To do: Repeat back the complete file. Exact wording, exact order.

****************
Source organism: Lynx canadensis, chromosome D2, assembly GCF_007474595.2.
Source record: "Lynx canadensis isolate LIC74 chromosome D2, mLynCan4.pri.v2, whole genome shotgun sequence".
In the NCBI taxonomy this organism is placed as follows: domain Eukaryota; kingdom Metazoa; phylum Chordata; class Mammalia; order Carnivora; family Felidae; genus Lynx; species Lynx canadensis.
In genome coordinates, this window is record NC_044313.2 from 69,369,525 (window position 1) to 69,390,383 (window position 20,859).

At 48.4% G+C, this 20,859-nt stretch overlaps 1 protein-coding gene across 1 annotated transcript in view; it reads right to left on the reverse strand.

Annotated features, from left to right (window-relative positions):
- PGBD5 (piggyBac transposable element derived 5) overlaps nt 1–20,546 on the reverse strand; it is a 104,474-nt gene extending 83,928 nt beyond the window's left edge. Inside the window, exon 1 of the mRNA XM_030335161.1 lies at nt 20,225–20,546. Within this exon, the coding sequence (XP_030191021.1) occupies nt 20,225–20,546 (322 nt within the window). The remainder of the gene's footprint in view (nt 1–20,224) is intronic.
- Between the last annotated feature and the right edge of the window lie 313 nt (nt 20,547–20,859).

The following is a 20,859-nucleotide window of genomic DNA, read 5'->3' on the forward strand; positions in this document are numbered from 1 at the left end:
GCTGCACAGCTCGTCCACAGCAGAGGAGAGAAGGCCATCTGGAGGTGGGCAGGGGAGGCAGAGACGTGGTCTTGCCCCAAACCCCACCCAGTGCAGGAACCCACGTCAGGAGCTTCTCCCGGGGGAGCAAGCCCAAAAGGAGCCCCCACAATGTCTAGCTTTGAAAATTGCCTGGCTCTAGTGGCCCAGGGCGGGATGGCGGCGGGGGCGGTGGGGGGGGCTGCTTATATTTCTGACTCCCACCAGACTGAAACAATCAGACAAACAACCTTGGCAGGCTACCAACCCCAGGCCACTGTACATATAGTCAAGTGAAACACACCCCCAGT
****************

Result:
Source organism: Lynx canadensis, chromosome D2, assembly GCF_007474595.2.
Source record: "Lynx canadensis isolate LIC74 chromosome D2, mLynCan4.pri.v2, whole genome shotgun sequence".
In the NCBI taxonomy this organism is placed as follows: domain Eukaryota; kingdom Metazoa; phylum Chordata; class Mammalia; order Carnivora; family Felidae; genus Lynx; species Lynx canadensis.
In genome coordinates, this window is record NC_044313.2 from 69,369,525 (window position 1) to 69,390,383 (window position 20,859).

At 48.4% G+C, this 20,859-nt stretch overlaps 1 protein-coding gene across 1 annotated transcript in view; it reads right to left on the reverse strand.

Annotated features, from left to right (window-relative positions):
- PGBD5 (piggyBac transposable element derived 5) overlaps nt 1–20,546 on the reverse strand; it is a 104,474-nt gene extending 83,928 nt beyond the window's left edge. Inside the window, exon 1 of the mRNA XM_030335161.1 lies at nt 20,225–20,546. Within this exon, the coding sequence (XP_030191021.1) occupies nt 20,225–20,546 (322 nt within the window). The remainder of the gene's footprint in view (nt 1–20,224) is intronic.
- Between the last annotated feature and the right edge of the window lie 313 nt (nt 20,547–20,859).

The following is a 20,859-nucleotide window of genomic DNA, read 5'->3' on the forward strand; positions in this document are numbered from 1 at the left end:
GCTGCACAGCTCGTCCACAGCAGAGGAGAGAAGGCCATCTGGAGGTGGGCAGGGGAGGCAGAGACGTGGTCTTGCCCCAAACCCCACCCAGTGCAGGAACCCACGTCAGGAGCTTCTCCCGGGGGAGCAAGCCCAAAAGGAGCCCCCACAATGTCTAGCTTTGAAAATTGCCTGGCTCTAGTGGCCCAGGGCGGGATGGCGGCGGGGGCGGTGGGGGGGGCTGCTTATATTTCTGACTCCCACCAGACTGAAACAATCAGACAAACAACCTTGGCAGGCTACCAACCCCAGGCCACTGTACATATAGTCAAGTGAAACACACCCCCAGT